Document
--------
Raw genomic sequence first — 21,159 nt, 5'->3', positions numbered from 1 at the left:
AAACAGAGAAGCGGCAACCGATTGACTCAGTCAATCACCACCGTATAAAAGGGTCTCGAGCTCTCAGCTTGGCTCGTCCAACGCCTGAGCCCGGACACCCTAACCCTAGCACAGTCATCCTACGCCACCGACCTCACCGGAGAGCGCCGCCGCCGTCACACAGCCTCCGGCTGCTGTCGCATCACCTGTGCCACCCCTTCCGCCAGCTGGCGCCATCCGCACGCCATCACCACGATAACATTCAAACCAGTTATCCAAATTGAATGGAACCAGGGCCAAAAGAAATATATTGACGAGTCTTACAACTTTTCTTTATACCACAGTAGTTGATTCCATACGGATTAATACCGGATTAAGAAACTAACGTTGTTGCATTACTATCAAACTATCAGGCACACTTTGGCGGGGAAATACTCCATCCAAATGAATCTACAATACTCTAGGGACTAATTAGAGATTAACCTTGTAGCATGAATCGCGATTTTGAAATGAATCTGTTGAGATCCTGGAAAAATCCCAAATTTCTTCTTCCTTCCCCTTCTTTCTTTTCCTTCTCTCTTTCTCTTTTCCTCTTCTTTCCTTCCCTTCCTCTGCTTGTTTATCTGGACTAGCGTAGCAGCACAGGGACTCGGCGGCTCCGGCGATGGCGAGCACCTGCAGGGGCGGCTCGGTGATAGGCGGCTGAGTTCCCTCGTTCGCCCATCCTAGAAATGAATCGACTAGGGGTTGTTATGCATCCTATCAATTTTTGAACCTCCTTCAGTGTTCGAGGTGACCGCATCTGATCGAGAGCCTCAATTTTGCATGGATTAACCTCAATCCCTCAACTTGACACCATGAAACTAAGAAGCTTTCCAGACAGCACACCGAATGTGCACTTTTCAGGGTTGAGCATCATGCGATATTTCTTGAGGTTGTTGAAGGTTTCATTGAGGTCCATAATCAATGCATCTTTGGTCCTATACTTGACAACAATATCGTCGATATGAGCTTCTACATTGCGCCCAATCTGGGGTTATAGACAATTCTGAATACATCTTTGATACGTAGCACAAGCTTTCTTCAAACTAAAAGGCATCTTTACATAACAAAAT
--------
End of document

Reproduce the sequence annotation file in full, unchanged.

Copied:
Raw genomic sequence first — 21,159 nt, 5'->3', positions numbered from 1 at the left:
AAACAGAGAAGCGGCAACCGATTGACTCAGTCAATCACCACCGTATAAAAGGGTCTCGAGCTCTCAGCTTGGCTCGTCCAACGCCTGAGCCCGGACACCCTAACCCTAGCACAGTCATCCTACGCCACCGACCTCACCGGAGAGCGCCGCCGCCGTCACACAGCCTCCGGCTGCTGTCGCATCACCTGTGCCACCCCTTCCGCCAGCTGGCGCCATCCGCACGCCATCACCACGATAACATTCAAACCAGTTATCCAAATTGAATGGAACCAGGGCCAAAAGAAATATATTGACGAGTCTTACAACTTTTCTTTATACCACAGTAGTTGATTCCATACGGATTAATACCGGATTAAGAAACTAACGTTGTTGCATTACTATCAAACTATCAGGCACACTTTGGCGGGGAAATACTCCATCCAAATGAATCTACAATACTCTAGGGACTAATTAGAGATTAACCTTGTAGCATGAATCGCGATTTTGAAATGAATCTGTTGAGATCCTGGAAAAATCCCAAATTTCTTCTTCCTTCCCCTTCTTTCTTTTCCTTCTCTCTTTCTCTTTTCCTCTTCTTTCCTTCCCTTCCTCTGCTTGTTTATCTGGACTAGCGTAGCAGCACAGGGACTCGGCGGCTCCGGCGATGGCGAGCACCTGCAGGGGCGGCTCGGTGATAGGCGGCTGAGTTCCCTCGTTCGCCCATCCTAGAAATGAATCGACTAGGGGTTGTTATGCATCCTATCAATTTTTGAACCTCCTTCAGTGTTCGAGGTGACCGCATCTGATCGAGAGCCTCAATTTTGCATGGATTAACCTCAATCCCTCAACTTGACACCATGAAACTAAGAAGCTTTCCAGACAGCACACCGAATGTGCACTTTTCAGGGTTGAGCATCATGCGATATTTCTTGAGGTTGTTGAAGGTTTCATTGAGGTCCATAATCAATGCATCTTTGGTCCTATACTTGACAACAATATCGTCGATATGAGCTTCTACATTGCGCCCAATCTGGGGTTATAGACAATTCTGAATACATCTTTGATACGTAGCACAAGCTTTCTTCAAACTAAAAGGCATCTTTACATAACAAAAT